Friday 30 December 1664

Lay very long in bed with my wife, it being very cold, and my wife very full of a resolution to keepe within doors, not so much as to go to church or see my Lady Sandwich before Easter next, which I am willing enough to, though I seem the contrary. This and other talke kept me a-bed till almost 10 a’clock. Then up and made an end of looking over all my papers and books and taking everything out of my chamber to have all made clean. At noon dined, and after dinner forth to several places to pay away money, to clear myself in all the world, and, among others, paid my bookseller 6l. for books I had from him this day, and the silversmith 22l. 18s. for spoons, forks, and sugar box, and being well pleased with seeing my business done to my mind as to my meeting with people and having my books ready for me, I home and to my office, and there did business late, and then home to supper, prayers, and to bed.

12 Annotations

First Reading

Terry Foreman  •  Link

"paid my bookseller 6l. for books I had from him this day"

Perhaps there are more books to come on the morrow? This is less than he resolved to lay out 14 December: “to my bookseller’s, and there spoke for several books against New Year’s day, I resolving to lay out about 7l. or 8l., God having given me some profit extraordinary of late;”…

Martin  •  Link

Keeping in doors

Is this just, "It's so cold I'm not leaving this house till Easter" -- or is there something else going on here?

cape henry  •  Link

The most businesslike of days, pulling together loose ends, except for the sentence Martin highlights. What, indeed, is going on here? And then Sam reveals his own dissembling by reporting that he pretended to argue with his wife about while secretly being in favor of her idea. Surely Elizabeth doesn't think her black eye will last until Easter. Very odd.

Terry Foreman  •  Link

"not so much as to go to church or see my Lady Sandwich before Easter next"

Of course SP loves to ogle the other beauties at church (and hasn't reported on a sermon's content for a long while); but has he not approved of EP's visits to Lady Sandwich, or does he intend to claim this as his own perquisite?

jeannine  •  Link

“Journal of the Earl of Sandwich” edited by R.C. Anderson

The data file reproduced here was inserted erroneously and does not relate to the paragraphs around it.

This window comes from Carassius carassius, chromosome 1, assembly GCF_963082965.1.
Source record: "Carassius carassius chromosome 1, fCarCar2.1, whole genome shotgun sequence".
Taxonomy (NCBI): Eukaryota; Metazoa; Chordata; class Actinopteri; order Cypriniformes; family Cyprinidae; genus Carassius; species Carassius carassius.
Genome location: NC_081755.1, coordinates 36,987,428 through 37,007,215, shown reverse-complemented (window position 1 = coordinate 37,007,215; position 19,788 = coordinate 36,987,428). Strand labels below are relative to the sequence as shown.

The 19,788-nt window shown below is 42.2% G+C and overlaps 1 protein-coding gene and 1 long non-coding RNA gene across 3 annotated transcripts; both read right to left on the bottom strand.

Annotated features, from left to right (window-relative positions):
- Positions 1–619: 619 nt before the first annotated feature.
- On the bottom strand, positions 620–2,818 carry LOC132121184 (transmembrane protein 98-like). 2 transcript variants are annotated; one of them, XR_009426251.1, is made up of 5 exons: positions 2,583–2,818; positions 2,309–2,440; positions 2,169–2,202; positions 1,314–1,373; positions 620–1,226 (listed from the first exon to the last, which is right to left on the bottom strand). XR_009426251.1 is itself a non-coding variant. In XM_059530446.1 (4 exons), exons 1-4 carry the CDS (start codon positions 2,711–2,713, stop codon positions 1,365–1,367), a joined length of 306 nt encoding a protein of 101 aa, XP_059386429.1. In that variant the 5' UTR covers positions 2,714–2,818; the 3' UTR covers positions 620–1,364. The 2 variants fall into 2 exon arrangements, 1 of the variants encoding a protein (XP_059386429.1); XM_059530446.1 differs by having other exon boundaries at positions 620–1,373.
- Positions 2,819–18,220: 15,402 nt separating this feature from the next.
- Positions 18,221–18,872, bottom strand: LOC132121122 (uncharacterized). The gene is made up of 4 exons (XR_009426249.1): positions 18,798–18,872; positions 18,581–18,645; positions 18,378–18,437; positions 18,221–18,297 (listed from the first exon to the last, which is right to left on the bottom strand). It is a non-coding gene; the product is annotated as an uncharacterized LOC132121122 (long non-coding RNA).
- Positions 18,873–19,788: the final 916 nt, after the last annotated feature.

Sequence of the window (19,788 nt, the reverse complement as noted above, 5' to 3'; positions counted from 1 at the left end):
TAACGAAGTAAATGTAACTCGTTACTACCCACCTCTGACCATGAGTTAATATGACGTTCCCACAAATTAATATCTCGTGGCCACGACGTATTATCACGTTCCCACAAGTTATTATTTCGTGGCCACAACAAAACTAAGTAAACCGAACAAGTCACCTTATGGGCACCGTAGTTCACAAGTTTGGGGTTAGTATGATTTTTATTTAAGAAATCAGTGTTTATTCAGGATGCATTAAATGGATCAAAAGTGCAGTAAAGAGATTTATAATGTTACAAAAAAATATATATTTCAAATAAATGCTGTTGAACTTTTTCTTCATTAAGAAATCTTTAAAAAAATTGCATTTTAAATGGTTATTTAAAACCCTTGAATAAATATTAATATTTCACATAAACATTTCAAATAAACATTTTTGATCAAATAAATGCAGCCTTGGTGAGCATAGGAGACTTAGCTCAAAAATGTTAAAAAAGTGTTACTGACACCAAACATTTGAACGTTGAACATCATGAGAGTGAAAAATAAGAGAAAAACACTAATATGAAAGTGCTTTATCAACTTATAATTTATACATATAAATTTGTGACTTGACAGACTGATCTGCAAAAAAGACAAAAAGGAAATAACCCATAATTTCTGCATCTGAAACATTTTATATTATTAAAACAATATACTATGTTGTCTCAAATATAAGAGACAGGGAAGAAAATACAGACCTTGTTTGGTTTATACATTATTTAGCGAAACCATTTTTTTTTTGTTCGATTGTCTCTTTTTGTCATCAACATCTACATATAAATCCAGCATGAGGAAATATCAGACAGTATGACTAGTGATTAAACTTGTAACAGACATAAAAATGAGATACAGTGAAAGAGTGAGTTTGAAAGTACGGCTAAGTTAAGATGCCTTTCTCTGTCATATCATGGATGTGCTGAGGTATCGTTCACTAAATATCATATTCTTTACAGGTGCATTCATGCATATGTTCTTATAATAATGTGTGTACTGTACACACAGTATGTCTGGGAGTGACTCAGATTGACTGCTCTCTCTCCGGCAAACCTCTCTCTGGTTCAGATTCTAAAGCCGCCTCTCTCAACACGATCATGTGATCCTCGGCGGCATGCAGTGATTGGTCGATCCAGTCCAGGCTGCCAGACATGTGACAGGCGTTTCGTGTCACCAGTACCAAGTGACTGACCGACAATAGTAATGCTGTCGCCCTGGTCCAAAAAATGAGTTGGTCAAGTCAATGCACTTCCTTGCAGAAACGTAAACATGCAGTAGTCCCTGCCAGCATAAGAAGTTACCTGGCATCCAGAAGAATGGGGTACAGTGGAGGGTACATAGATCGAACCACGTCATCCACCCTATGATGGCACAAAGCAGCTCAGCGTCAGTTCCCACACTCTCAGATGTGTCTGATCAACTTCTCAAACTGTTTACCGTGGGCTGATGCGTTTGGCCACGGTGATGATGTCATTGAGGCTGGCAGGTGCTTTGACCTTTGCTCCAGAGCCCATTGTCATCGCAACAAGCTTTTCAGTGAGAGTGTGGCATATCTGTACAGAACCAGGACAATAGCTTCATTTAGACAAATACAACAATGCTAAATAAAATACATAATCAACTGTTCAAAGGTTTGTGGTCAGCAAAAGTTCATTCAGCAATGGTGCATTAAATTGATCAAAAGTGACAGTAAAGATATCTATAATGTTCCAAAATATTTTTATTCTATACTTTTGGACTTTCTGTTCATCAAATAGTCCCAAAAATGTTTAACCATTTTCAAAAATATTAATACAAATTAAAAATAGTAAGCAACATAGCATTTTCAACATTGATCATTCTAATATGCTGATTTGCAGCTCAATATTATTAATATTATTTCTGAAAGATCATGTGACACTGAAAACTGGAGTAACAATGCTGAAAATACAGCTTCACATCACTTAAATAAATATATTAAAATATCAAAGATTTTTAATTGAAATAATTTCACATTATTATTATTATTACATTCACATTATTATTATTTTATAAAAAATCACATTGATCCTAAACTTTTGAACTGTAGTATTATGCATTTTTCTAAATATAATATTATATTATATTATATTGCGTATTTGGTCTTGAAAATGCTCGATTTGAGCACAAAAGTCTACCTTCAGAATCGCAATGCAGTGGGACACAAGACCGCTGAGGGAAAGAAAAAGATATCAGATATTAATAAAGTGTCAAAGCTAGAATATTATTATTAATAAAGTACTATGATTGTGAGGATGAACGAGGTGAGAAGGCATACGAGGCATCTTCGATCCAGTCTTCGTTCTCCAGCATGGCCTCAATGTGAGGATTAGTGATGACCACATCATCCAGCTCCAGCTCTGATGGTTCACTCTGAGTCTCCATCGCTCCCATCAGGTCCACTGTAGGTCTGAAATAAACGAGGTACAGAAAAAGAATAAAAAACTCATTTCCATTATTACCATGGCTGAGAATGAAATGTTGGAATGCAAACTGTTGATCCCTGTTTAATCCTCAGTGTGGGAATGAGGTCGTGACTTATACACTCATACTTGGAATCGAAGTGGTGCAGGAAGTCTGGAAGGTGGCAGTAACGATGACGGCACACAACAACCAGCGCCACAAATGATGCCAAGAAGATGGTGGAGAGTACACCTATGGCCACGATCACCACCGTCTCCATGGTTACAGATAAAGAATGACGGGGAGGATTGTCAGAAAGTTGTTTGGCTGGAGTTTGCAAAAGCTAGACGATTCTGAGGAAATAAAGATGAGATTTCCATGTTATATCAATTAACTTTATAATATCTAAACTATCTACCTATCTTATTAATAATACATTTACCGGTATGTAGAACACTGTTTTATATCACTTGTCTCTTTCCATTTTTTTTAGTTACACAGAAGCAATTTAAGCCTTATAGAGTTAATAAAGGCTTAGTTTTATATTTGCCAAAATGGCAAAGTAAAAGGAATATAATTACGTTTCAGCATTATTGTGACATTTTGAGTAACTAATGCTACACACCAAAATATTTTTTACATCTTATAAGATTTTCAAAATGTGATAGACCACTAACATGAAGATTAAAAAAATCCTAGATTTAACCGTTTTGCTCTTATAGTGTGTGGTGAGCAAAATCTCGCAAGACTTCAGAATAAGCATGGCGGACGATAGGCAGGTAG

30th. Friday. I saw the Blazing Star in the head of the whale, distant from Os Baleni 9°43’, from the 3rd star in Ore Baleni 9° 13’, about 6 oclock at night. His stream was yet weaker than formerly, directed to a small star right above Os Baleni about 8 degrees from the comet.

cgs  •  Link

Last day of the year coming up, get all thy debts out of the way, no roll over unless thee would like a rest in one of the debtors rest homes. Things be simple, no long term mortgages as such, just settle thy tab. Do not forget to settle thy arguments while thee be at it too.
Clean house and start with a clean slate.

"Ah ! that be good of thee, Mr Pepys, now I be paying my tab"

Todd Bernhardt  •  Link

"which I am willing enough to, though I seem the contrary"

I think it's probably a matter of Sam wanting to keep control over Elizabeth, the house, his diet, etc. Easier to do, after all, if she's a homebody.

But what is Elizabeth up to? Oh, the games couples play...

John Lightbody  •  Link

' wife very full of a resolution to keepe within doors, not so much as to go to church or see my Lady Sandwich before Easter next..'

Simply a case of Sam letting us hear the actual voice of his young wife abed still at mid morning, exhausted from the festive season?
'Don't let me go over the door till Easter at least' Words heard in many a London home tomorrow I shouldn't wonder. Happy New Year everyone!

Robert Gertz  •  Link

Bizarre attempt to please her domineering mate? Or perhaps to force him to urge her to go about more?

Though the exhaustion explanation is probably best.

Australian Susan  •  Link

Elizabeth keeping withindoors

She would expect to get new dresses for Easter, maybe this is a hint about her appearance? And a need [sic] for new apparel NOW.

Second Reading

James Morgan  •  Link

Elizabeth's argument does seem odd. Was it just yesterday she was partying all night? Perhaps a hangover? Or a New Year's resolution? Or like Samuel, just pretending?

San Diego Sarah  •  Link

Perhaps she was just being contrary:

"Hey -- your eye is better. Want to go for a walk?"

"Oh no. I like being in the house. You go and chase your fancy women. I've got Mercer and Besse and Hewer and Tom -- they owe me a fortune at cards, by the way, so I hope you gave them generous Christmas boxes. Six more days until Twelfth Night, so I might win enough by then to buy some new shoes. No" -- sigh -- "I'm just fine, here in my rags. Pass the mulled wine, please. Yes, we had such fun last night playing Blind Man's Buff. Did you know three people can hide in the coal chute? We didn't keep you up did we? -- we were giggling rather loudly."

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